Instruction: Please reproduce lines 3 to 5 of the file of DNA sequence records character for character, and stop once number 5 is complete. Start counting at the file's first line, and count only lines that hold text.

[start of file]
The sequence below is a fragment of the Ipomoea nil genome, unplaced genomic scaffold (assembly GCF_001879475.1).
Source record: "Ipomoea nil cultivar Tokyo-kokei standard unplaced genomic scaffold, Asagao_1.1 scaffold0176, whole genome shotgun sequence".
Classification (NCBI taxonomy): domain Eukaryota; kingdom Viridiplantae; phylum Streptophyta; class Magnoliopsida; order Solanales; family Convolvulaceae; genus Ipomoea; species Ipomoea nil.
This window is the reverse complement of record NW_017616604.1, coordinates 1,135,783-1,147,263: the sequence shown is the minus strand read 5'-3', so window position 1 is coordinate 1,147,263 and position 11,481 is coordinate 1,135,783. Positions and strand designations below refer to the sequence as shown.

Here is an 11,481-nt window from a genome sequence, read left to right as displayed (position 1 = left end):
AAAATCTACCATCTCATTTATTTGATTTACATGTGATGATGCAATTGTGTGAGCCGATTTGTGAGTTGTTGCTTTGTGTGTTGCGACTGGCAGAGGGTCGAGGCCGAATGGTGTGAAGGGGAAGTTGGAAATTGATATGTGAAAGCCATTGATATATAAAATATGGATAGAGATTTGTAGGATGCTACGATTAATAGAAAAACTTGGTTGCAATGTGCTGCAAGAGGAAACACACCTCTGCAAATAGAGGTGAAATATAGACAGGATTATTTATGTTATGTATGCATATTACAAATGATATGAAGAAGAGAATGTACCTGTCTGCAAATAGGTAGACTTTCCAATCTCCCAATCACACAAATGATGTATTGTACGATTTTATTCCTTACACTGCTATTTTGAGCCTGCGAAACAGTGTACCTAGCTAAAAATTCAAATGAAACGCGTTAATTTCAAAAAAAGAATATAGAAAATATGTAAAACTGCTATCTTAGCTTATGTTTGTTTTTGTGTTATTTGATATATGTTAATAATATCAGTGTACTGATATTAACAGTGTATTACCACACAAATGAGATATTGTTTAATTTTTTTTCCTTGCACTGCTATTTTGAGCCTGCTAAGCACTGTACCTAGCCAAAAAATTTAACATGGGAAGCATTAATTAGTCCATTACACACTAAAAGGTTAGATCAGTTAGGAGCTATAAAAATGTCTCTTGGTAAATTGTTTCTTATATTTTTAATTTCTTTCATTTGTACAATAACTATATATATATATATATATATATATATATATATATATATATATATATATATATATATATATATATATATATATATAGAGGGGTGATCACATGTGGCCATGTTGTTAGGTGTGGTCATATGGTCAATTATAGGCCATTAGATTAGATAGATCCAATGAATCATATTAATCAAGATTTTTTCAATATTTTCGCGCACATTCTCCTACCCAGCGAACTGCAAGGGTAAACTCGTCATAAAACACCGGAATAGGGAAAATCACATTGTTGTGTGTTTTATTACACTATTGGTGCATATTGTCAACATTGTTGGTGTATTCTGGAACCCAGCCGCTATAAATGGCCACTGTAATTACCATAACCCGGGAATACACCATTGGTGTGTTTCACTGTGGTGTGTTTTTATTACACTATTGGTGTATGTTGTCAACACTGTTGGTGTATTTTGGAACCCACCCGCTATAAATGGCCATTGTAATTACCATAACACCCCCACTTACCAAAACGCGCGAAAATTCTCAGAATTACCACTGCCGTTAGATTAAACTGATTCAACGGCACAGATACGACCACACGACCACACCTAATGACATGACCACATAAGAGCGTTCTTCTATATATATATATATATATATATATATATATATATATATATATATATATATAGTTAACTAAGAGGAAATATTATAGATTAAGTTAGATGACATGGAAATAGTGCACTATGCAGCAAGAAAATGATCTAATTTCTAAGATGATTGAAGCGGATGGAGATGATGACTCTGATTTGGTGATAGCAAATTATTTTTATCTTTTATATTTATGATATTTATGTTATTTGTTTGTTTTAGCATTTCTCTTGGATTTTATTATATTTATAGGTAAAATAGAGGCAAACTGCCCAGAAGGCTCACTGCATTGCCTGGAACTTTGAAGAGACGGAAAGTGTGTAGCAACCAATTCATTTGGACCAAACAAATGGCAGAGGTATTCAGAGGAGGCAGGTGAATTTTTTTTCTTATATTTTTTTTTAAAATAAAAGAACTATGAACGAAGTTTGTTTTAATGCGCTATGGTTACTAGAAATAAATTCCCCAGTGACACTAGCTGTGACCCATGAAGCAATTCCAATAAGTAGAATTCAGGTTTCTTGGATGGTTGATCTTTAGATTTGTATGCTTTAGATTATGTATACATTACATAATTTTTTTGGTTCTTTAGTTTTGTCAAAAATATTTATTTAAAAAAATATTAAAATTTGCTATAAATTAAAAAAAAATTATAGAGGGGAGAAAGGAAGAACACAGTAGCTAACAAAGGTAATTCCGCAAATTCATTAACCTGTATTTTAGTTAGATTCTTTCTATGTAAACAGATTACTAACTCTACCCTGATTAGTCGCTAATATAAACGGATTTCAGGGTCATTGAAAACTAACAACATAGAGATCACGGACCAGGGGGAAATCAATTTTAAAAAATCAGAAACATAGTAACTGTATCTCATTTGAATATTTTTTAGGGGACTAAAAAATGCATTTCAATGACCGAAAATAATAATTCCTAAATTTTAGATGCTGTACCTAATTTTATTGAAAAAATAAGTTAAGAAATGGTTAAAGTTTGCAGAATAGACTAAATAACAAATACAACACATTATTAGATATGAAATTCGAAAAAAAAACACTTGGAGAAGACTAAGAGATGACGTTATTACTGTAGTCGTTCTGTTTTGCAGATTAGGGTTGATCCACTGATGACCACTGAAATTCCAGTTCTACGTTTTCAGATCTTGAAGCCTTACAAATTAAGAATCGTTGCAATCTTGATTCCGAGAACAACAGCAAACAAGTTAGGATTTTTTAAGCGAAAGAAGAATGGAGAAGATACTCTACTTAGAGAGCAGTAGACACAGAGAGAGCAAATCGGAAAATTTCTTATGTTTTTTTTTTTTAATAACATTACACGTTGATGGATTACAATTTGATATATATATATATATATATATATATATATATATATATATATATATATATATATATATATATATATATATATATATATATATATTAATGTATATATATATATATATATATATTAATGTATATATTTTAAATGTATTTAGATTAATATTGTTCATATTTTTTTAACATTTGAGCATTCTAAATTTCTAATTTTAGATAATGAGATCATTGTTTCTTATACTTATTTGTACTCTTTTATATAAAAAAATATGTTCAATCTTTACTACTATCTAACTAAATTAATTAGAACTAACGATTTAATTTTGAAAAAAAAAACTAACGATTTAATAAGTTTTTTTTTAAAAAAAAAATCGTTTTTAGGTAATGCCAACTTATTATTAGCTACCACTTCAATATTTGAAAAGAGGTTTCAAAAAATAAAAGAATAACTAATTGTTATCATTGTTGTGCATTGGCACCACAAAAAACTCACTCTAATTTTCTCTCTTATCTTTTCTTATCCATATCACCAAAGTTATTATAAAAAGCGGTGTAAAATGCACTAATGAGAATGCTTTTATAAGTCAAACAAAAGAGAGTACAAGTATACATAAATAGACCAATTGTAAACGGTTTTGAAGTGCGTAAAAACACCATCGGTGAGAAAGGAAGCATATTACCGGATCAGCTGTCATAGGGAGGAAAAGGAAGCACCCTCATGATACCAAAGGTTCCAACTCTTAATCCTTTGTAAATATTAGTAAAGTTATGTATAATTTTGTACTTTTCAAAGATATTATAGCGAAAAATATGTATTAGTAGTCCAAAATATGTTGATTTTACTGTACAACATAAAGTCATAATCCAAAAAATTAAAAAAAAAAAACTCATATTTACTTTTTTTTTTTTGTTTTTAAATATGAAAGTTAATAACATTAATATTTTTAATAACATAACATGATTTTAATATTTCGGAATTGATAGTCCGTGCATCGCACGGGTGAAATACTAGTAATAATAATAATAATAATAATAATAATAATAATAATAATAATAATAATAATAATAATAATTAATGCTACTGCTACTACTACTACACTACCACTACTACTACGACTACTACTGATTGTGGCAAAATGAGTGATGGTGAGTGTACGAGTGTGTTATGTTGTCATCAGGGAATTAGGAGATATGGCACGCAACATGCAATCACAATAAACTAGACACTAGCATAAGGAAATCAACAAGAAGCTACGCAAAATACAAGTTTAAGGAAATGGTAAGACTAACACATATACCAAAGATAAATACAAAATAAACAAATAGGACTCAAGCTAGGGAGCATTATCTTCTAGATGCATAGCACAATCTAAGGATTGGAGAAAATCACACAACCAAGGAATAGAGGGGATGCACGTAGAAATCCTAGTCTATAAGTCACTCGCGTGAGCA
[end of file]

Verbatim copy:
Classification (NCBI taxonomy): domain Eukaryota; kingdom Viridiplantae; phylum Streptophyta; class Magnoliopsida; order Solanales; family Convolvulaceae; genus Ipomoea; species Ipomoea nil.
This window is the reverse complement of record NW_017616604.1, coordinates 1,135,783-1,147,263: the sequence shown is the minus strand read 5'-3', so window position 1 is coordinate 1,147,263 and position 11,481 is coordinate 1,135,783. Positions and strand designations below refer to the sequence as shown.

Here is an 11,481-nt window from a genome sequence, read left to right as displayed (position 1 = left end):